There are more than $10 trillion in single-family mortgage loans in the nation, there are not enough deposits in the country to fund them all, and the risk management challenges for domestic financial institutions to manage all the associated risks in the portfolio are substantial.  The U.S. Housing market of the future, like the market today, needs access to global capital markets.

“A critical question for policy makers is how to build or rebuild the plumbing necessary to connect global market investors with individual families seeking a mortgage to buy a home,” he said.   FHLBanks have already demonstrated their scalability and their ability to access the markets, even during the height of the liquidity crisis.  By issuing debt into global markets the FHLBanks raise funds that support housing through funding advances for mortgages going into members’ portfolios.  The ready availability of advances also makes those mortgages more liquid than they would otherwise be, thereby reducing the liquidity risk in members’ mortgage portfolios.  This also allows the FHLBanks to issue market-worth letters of credit which, in turn, allows members to attract their own funds for use in housing finance.  “Furthermore, as market intermediaries, the FHLBanks now serve as facilitators in the securitization process, collecting mortgage loans from members for sale in the secondary market.”

The FHLBanks already have strong relationships, including a cooperative ownership structure, to their nearly 8,000 front-line local lenders and these relationships give the Banks an important role as market intermediaries.  This makes them well suited to be part of an evolving housing market.

DeMarco laid out three ways in the Banks might be affected by moves to rebuild the housing finance infrastructure.  Congress could choose to expand the FHLBanks’ permissible business activities and such expansion might also require a review of the System’s capital structure and requirements and its approach to risk management.  Congress could choose to add some limits or restrictions on the Banks, essentially requiring some degree of contraction such as suggested in the Administration’s finance reform white paper by way of adding restrictions on the access of larger members to advances.  Or Congress could decide that the System is working well and leave it largely unchanged from where it is today.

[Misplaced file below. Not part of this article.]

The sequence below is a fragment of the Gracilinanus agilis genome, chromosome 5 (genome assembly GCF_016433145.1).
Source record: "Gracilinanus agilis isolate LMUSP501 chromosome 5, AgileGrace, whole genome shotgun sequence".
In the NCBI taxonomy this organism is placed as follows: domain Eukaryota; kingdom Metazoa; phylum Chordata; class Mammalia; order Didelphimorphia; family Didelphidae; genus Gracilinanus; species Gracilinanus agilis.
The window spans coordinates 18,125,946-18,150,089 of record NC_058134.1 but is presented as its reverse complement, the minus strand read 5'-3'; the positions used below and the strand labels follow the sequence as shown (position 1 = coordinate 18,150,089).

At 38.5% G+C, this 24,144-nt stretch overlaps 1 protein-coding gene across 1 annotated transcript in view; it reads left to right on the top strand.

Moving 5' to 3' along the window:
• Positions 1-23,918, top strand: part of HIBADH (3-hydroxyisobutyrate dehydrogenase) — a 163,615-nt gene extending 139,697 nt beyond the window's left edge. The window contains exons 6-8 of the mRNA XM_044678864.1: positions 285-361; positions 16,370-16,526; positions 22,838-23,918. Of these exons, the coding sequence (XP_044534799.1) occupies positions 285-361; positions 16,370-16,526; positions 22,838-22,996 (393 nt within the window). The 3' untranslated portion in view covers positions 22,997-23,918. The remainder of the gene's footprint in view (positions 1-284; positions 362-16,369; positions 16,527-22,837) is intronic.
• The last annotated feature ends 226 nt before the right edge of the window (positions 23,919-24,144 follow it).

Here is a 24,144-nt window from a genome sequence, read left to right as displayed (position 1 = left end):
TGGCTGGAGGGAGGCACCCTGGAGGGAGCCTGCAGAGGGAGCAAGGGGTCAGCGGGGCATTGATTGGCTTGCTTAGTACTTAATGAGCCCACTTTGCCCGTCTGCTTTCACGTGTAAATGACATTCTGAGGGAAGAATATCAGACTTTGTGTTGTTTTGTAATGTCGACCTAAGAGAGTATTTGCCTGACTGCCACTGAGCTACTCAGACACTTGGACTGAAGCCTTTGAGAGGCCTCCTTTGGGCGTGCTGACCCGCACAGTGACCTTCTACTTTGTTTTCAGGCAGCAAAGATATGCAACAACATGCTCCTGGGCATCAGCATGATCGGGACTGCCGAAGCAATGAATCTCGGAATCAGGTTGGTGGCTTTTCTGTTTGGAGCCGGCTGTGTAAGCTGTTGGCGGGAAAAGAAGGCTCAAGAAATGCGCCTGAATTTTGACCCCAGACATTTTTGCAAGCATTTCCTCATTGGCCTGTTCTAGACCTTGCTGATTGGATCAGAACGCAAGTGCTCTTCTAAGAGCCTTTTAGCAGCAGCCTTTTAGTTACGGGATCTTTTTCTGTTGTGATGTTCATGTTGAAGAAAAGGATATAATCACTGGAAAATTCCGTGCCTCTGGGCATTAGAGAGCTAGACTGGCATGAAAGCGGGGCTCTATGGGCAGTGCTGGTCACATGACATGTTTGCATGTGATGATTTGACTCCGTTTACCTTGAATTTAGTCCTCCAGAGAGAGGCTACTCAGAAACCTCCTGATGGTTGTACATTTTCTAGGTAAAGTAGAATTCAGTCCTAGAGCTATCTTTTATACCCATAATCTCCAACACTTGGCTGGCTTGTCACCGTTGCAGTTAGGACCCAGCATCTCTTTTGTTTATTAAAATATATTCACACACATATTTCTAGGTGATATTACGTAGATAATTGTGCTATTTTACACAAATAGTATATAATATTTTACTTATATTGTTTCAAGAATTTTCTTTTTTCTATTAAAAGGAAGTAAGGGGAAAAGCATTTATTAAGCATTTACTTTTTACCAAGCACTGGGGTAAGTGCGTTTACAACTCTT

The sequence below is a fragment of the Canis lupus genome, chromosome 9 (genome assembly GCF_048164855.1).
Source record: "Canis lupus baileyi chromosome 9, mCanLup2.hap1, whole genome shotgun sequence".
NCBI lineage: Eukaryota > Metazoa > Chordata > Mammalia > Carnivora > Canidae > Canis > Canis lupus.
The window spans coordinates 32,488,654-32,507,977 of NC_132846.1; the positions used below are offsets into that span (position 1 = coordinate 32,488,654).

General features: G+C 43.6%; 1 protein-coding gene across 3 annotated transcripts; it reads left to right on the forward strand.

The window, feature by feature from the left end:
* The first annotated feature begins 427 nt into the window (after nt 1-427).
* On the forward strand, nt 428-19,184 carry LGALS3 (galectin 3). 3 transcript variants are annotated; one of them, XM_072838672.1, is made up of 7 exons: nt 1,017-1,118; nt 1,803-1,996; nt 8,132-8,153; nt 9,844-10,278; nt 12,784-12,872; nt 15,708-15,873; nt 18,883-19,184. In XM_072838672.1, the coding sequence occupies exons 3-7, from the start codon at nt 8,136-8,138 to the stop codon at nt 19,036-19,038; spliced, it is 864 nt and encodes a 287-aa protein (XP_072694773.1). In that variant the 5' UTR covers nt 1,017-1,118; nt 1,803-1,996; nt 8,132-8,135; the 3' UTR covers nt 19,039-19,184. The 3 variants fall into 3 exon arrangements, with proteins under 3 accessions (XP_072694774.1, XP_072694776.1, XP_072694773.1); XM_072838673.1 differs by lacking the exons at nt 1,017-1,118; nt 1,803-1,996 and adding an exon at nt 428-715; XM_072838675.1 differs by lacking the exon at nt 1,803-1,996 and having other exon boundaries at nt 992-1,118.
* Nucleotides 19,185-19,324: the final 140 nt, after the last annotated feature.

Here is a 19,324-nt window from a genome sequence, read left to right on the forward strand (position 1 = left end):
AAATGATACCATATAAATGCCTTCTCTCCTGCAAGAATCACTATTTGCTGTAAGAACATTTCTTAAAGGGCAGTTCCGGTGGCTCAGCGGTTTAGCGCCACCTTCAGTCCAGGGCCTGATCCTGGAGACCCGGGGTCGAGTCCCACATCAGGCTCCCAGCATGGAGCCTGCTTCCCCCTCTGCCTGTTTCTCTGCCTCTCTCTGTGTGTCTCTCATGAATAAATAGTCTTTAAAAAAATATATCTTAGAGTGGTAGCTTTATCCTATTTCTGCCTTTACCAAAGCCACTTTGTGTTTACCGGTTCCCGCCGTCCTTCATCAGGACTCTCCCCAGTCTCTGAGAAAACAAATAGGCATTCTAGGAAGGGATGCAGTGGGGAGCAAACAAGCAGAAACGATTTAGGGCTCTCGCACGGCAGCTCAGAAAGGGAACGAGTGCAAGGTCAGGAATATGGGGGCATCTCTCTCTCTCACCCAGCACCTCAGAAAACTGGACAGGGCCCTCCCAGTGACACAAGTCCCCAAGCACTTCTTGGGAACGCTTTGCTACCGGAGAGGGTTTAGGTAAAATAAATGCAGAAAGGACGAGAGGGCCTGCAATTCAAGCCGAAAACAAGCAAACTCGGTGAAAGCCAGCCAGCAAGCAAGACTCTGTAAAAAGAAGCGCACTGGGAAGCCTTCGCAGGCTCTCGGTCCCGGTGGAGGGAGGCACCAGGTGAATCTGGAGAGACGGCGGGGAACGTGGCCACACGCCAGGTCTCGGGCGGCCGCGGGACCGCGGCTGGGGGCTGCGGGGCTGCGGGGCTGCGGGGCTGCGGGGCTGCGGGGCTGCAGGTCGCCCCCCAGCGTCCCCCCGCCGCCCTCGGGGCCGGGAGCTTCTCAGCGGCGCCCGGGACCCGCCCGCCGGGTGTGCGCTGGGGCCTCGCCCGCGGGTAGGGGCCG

If the decision is to stay the course, FHLBanks would remain focused on providing advances to members and providing a competitive and balanced finance and servicing system.  For members interested in retaining mortgages in portfolio the FHLBanks can continue to provide liquidity; for members interested in selling those mortgages, the banks have already demonstrated an ability to serve as a conduit to the secondary market.  And by serving as an aggregator in this process, the Banks are doing two important things; enabling community financial institutions to obtain better pricing and providing quality control by ensuring mortgages are securitized to meet the standards of the AMA programs.

DeMarco told the directors their most important role is to oversee and advise on the strategic planning process at their banks which means planning for the future.  For an organization to compete effectively it must build its strategic plan around its competitive advantage and for FHLBanks that advantage is their government-sponsored enterprise borrowing privilege.  It is the directors’ responsibility to product that privilege by using it to fund core mission activities safely and soundly.

DeMarco told the directors that the key to planning is to envision the future before it arrives.  Unfortunately, he said, because almost everything about the future is uncertain and unpredictable, “The question that faces the strategic decision-maker is not what his organization should do tomorrow.  It is ‘What do we have to do today to be ready for an uncertain tomorrow?’   “This,” he told the directors, “is your role.”